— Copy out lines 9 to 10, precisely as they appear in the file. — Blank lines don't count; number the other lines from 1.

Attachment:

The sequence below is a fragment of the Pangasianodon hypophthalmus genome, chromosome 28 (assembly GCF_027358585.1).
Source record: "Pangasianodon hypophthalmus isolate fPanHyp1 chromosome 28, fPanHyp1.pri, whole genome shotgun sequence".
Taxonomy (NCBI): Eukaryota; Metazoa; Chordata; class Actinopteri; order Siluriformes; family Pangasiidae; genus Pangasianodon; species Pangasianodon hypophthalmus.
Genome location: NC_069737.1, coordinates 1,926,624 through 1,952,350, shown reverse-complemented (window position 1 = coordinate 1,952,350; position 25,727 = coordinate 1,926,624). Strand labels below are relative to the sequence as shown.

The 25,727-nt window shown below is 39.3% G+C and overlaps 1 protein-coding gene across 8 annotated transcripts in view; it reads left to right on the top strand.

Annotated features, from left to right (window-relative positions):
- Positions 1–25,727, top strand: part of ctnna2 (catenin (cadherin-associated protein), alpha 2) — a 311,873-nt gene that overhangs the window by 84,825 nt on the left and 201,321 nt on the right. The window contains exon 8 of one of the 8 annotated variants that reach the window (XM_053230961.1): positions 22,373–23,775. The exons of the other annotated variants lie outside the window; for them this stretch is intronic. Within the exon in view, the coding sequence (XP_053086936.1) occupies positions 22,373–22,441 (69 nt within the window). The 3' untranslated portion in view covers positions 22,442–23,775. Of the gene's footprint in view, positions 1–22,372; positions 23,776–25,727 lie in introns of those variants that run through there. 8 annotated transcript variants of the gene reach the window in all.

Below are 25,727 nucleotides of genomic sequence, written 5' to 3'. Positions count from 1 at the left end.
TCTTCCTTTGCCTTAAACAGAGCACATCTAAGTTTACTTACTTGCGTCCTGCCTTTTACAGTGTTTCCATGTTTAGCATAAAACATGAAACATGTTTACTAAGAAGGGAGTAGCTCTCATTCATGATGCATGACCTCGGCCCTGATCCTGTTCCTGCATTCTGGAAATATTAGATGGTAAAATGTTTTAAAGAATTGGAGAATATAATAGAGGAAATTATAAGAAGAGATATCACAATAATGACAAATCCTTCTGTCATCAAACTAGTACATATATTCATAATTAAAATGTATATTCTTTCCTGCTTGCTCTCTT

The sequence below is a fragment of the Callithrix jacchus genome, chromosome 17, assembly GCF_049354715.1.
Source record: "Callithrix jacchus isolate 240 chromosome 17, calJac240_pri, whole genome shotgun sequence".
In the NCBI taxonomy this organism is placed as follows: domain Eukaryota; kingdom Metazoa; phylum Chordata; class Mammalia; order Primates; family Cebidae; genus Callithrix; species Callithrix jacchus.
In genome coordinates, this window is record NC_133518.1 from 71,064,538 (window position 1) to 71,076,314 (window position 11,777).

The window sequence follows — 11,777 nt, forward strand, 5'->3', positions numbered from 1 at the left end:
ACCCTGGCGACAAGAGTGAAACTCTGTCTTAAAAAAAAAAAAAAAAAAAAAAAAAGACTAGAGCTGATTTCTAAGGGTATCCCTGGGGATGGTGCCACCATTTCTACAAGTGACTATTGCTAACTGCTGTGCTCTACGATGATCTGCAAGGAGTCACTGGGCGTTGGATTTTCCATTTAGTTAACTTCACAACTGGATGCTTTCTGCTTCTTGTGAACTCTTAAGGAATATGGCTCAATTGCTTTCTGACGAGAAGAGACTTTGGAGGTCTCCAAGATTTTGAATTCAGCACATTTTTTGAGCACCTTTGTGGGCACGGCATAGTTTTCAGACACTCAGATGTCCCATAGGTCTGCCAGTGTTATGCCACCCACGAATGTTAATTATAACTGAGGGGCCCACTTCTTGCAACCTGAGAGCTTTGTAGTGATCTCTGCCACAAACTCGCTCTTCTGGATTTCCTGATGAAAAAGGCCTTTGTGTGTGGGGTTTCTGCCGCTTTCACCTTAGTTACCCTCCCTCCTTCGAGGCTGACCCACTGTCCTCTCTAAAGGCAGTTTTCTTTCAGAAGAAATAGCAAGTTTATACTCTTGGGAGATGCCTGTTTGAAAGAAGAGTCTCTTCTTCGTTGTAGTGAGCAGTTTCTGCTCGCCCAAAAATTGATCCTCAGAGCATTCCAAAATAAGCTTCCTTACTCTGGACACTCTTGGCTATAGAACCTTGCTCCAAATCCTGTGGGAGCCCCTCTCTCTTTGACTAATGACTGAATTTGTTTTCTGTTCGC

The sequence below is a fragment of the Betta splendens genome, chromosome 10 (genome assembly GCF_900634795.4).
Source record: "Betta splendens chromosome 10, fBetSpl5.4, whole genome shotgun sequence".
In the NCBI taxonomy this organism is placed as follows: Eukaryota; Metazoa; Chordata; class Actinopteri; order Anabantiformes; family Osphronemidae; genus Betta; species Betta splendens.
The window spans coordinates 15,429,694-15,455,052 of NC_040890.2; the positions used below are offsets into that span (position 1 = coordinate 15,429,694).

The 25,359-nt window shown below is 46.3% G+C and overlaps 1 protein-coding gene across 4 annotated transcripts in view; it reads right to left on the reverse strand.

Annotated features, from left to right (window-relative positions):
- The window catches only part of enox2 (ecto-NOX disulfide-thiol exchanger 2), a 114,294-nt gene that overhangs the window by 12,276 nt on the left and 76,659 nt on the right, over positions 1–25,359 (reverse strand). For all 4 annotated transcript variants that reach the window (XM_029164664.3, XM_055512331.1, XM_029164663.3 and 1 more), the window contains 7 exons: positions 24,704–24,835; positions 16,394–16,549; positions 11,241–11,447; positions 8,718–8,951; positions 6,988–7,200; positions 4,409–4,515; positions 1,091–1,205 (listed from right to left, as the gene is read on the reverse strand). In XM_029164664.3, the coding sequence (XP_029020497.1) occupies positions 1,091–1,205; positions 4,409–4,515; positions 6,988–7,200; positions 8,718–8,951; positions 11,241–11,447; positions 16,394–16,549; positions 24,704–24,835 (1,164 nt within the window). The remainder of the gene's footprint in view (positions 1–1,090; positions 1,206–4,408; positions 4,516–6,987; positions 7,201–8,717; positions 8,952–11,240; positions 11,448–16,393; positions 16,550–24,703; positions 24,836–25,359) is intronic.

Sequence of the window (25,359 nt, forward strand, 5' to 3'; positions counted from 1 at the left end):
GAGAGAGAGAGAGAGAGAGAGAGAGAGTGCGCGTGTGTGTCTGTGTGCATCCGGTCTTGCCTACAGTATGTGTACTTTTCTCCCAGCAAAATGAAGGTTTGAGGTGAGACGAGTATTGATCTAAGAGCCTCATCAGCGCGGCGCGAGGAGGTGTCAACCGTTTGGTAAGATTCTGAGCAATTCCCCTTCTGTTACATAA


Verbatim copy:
TCTTCCTTTGCCTTAAACAGAGCACATCTAAGTTTACTTACTTGCGTCCTGCCTTTTACAGTGTTTCCATGTTTAGCATAAAACATGAAACATGTTTACTAAGAAGGGAGTAGCTCTCATTCATGATGCATGACCTCGGCCCTGATCCTGTTCCTGCATTCTGGAAATATTAGATGGTAAAATGTTTTAAAGAATTGGAGAATATAATAGAGGAAATTATAAGAAGAGATATCACAATAATGACAAATCCTTCTGTCATCAAACTAGTACATATATTCATAATTAAAATGTATATTCTTTCCTGCTTGCTCTCTT

The sequence below is a fragment of the Callithrix jacchus genome, chromosome 17, assembly GCF_049354715.1.